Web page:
At the S. end of this charming level stands Gordon Castle. It has a front of 568 feet. I will not attempt to describe this most superb and elegant structure. It is well known to be one of the noblest palaces in Britain, and attracts the notice of all travellers, who never fail to return highly gratified *. Here many a costly drain has been employed to form the enchanting landscape it now exhibits.
There is an immense extent of plantation, a large park of fallow deer; and here we are charmed with all the melody of the grove. Here the woodcock visits us about the end of October, the fieldfare in the winter, and the green plover in the spring.
About a mile N. of Gordon Castle, and 3 miles S. of the Frith, is the church of Bellie, upon the old east bank of the Spey, soon to be translated to Fochabers, where a very commodious, elegant church is to be built, which will be greatly ornamental to the place. The old manse is in ruins, and the minister has got an excellent house in the town of Fochabers.+


* The ancient residence here was called Bogra-gbdhu, or windy bog, there being a very free circulation of air from the Frith and the W.; and the ferry-boat is still the boat of Bog. This habititation was long known all over the N., by the name of The Bog, for an obvious reason. Spalden, if I remember right, seldom uses any other term for it. The castle has doubtless been built here with a view to strength, by ditches and inundation, when property was not so effectually sescured as in our happy days, by the regular execution of wholsome and equitable laws. I need not say how necessary it was in those times to erect fortresses on rocks and in marshes.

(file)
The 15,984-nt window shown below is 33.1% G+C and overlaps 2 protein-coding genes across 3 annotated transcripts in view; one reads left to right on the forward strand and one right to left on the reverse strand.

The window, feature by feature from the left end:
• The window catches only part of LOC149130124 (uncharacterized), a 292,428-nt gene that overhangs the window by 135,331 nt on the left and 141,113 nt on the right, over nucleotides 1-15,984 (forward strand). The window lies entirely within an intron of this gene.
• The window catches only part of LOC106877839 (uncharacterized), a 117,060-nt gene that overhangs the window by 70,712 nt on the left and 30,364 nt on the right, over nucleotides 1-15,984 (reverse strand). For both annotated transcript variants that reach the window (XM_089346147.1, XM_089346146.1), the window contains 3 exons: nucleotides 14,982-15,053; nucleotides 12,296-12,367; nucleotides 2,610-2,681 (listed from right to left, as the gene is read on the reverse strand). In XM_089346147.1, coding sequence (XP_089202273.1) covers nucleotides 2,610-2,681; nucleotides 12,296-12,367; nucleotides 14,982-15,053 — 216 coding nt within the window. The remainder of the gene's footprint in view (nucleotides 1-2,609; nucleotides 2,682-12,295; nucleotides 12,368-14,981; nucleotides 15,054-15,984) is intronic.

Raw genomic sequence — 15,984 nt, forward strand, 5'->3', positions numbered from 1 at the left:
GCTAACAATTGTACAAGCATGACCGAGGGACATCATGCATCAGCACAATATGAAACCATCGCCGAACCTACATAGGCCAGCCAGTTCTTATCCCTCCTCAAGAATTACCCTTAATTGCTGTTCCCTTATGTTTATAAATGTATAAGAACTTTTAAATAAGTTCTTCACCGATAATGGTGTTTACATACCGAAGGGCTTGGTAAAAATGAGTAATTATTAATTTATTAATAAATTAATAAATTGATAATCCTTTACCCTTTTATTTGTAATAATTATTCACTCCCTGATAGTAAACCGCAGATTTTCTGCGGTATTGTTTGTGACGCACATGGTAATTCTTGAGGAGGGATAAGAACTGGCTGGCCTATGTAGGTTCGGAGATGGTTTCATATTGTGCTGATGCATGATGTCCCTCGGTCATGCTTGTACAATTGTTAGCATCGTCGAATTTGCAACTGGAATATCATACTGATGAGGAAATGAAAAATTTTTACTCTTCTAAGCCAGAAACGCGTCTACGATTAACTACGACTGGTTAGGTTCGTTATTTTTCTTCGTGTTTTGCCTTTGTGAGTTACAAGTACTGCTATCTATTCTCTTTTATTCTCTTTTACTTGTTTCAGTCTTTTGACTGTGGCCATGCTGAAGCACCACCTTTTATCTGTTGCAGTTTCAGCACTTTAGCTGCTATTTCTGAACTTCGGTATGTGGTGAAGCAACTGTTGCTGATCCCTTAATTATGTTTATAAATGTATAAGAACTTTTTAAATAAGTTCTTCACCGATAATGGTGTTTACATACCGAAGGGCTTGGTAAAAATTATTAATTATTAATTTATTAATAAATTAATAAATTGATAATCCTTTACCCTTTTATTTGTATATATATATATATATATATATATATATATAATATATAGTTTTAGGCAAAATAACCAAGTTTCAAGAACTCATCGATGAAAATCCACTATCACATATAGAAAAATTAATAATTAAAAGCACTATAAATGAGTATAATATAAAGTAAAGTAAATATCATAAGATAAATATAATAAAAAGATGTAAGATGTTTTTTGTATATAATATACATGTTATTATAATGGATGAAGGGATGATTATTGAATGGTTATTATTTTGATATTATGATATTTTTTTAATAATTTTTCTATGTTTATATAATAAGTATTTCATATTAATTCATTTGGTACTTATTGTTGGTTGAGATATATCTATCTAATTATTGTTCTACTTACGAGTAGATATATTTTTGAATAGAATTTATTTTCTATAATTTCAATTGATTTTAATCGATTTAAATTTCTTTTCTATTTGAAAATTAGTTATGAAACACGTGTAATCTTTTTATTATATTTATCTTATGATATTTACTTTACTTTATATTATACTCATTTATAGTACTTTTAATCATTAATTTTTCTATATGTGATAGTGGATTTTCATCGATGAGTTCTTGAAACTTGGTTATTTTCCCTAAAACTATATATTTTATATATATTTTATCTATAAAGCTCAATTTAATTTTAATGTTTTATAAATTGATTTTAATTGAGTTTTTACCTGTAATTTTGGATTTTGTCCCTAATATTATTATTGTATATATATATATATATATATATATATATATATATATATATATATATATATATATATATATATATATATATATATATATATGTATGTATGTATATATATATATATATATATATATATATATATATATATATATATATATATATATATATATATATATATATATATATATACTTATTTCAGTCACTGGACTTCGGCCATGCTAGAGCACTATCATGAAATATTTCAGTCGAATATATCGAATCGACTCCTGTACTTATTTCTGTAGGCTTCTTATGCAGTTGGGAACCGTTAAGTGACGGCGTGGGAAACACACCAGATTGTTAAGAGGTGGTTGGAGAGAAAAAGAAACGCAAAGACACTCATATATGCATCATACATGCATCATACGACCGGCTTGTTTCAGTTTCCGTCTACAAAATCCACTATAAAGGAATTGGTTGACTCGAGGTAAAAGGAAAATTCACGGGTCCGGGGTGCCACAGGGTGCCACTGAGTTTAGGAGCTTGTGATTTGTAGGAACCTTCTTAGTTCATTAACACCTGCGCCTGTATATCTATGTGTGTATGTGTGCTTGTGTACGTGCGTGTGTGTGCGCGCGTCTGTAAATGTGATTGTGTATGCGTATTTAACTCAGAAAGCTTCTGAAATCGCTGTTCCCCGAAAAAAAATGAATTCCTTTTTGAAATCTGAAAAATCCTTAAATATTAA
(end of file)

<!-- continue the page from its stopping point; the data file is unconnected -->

+ Fochabers is compunded of the two Gaelic words, Foich, a green plain, properly a plain for rendezvous or weapon-shaw, which was oftern practised here, and Aber, a bay or junction of two waters;s the burn of Fochabers here uniting itself with the Spey. Some years ago, Fochabers was removed soutward from the vicinity of Gordon Castle to a rising ground, near a mile distant, and built on a neat plan, with an extensive square in the centre. It is a burgh of barony, and has a baron bailie. A physician resides among us. We have three annual fairs, one of them for black cattle; and a weekly market for butter and cheese, eggs, poultry,etc. but it is not much resorted to. There are several retail shops, and an ordinary number of the usual artificers. There are two goods inns, well frequented. We have a friendly society pretty numerous. Its funds are accumulating, and will, in a little time, answer very benevolent and useful purposes.

Soil and Agriculture